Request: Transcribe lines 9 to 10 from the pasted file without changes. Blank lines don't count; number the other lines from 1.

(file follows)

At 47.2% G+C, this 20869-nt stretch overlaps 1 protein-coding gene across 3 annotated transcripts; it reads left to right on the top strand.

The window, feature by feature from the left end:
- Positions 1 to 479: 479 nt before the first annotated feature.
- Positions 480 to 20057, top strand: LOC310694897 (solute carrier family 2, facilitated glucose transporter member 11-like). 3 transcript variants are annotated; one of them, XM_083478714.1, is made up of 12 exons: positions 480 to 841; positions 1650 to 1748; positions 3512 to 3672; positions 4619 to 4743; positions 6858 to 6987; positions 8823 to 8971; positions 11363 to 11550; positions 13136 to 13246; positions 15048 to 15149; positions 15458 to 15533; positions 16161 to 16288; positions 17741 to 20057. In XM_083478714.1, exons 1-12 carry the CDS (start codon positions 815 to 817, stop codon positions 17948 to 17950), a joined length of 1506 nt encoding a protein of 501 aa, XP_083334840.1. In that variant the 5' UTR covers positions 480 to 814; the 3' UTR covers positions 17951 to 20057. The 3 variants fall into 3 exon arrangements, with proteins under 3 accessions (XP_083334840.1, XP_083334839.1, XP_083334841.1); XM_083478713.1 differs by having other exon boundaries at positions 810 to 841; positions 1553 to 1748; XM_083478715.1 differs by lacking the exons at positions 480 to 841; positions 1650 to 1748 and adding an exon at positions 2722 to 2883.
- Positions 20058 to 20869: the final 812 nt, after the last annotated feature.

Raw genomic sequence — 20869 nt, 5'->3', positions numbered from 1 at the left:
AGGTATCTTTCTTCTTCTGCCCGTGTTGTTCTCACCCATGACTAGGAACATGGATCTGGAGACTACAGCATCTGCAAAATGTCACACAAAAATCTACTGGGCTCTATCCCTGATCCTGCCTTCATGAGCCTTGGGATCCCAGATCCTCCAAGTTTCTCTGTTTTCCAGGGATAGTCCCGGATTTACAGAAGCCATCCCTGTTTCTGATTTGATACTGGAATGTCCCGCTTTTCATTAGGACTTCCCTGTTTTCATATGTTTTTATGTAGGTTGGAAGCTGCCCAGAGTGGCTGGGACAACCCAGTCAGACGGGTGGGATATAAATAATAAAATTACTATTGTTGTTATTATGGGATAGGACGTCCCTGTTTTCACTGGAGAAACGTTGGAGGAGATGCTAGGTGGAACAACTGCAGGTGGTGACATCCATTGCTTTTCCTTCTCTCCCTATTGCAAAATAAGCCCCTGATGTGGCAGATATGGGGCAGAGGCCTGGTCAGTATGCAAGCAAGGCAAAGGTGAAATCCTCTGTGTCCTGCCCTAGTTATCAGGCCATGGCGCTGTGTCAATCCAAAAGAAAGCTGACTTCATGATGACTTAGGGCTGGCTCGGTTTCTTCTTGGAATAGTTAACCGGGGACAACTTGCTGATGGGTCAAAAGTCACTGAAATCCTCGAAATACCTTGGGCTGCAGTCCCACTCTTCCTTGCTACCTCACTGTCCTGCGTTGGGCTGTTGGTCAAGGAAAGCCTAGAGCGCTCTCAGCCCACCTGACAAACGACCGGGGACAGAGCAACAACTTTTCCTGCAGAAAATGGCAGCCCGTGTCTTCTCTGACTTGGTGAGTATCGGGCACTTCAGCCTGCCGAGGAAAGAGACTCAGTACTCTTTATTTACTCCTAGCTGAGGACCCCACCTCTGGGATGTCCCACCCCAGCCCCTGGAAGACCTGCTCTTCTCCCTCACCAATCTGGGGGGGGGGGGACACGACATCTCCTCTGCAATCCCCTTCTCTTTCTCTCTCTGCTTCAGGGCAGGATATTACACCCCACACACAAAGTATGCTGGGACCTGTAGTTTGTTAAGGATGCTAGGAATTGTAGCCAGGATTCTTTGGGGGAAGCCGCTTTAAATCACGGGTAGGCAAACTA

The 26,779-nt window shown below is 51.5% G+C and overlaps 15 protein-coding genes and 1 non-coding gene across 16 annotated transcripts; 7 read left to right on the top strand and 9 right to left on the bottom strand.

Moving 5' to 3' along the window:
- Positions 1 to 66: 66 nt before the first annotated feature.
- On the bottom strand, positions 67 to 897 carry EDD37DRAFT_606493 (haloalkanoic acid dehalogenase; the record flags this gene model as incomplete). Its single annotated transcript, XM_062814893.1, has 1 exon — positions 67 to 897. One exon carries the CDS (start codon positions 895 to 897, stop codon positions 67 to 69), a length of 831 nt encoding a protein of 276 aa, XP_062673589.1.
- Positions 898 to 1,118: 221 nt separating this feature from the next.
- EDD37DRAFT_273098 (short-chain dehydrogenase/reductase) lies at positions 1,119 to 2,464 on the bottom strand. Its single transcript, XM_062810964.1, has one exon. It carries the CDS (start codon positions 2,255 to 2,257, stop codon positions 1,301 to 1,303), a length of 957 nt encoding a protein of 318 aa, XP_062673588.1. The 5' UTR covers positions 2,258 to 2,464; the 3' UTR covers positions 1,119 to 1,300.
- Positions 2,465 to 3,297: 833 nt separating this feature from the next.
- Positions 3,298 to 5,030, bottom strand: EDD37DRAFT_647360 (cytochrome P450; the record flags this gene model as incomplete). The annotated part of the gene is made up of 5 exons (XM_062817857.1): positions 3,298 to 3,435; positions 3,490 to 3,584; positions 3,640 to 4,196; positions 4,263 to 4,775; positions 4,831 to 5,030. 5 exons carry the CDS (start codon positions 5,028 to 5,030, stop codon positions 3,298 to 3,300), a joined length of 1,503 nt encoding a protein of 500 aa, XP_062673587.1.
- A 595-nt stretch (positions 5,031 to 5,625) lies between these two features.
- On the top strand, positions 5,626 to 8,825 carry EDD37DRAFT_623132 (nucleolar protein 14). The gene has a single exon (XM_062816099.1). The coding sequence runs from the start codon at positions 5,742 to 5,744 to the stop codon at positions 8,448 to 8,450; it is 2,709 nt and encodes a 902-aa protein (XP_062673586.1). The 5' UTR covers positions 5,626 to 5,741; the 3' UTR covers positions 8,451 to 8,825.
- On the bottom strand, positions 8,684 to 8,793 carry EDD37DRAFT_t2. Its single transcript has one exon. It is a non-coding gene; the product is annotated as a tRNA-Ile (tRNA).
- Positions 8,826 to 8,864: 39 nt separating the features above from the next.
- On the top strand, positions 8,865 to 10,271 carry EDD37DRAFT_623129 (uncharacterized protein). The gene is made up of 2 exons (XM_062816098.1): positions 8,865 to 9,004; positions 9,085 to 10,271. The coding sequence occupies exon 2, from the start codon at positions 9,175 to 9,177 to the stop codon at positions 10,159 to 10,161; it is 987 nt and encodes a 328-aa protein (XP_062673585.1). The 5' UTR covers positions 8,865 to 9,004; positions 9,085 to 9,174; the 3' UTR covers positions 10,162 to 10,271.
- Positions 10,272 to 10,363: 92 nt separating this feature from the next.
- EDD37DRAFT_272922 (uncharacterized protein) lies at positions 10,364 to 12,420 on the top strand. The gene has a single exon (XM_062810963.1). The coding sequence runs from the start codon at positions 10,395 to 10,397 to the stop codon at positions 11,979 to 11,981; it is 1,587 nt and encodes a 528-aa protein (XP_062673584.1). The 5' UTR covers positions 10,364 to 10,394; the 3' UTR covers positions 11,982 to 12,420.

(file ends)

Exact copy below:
Moving 5' to 3' along the window:
- Positions 1 to 66: 66 nt before the first annotated feature.